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How Biodiversity Conservation Policy Accelerates Agrarian Differentiation: The Account of an Upland Village in Vietnam

Dressler, W.H.
To, P.X.
January 2013

This paper shows how the implementation of Vietnam’s recent biodiversity conservation policy in Ba Vi National 

Park has increased the economic value of nature, created sustained conflict, and exacerbated agrarian differentiation 

in an upland village in northern Vietnam. Increased global and national interest in biodiversity conservation has 

intersected with markets for ecosystem services that attempt to commoditise biodiversity resources in Ba Vi 

National Park and reconfigure conservation as market-based development. Efforts to marketise conservation have 

simultaneously increased the financial value of forestland and drawn new capital investments. In Ba Vi, local elites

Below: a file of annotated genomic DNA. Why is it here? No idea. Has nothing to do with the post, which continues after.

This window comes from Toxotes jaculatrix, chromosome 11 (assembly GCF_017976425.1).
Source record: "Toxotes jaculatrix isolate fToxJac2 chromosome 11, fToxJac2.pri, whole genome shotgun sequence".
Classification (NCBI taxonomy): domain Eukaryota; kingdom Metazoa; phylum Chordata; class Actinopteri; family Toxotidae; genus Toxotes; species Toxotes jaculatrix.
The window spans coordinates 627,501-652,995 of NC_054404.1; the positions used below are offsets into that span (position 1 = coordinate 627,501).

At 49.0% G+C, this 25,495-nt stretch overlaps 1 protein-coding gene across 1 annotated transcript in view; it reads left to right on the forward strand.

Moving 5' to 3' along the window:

have captured these new forms of wealth through their connections to political parties, reinforcing the already 

unequal distributions of wealth and power. Coupled with political power, rising land value has also allowed local 

elites to become landlords, with the capacity to further dispossess other villagers. The resulting skewed access to 

natural resources has widened the gap between poor and wealthy villagers, and contributes to their over-exploitation 

of forests within the Park through informal agricultural expansion. The ensuing local conflicts have also negatively 

affected livelihoods and biodiversity resources.

Publication type: 
Journal Article
Source name: 
Conservation and Society
Page numbers: 
Medknow Publications
Protected areas
Viet Nam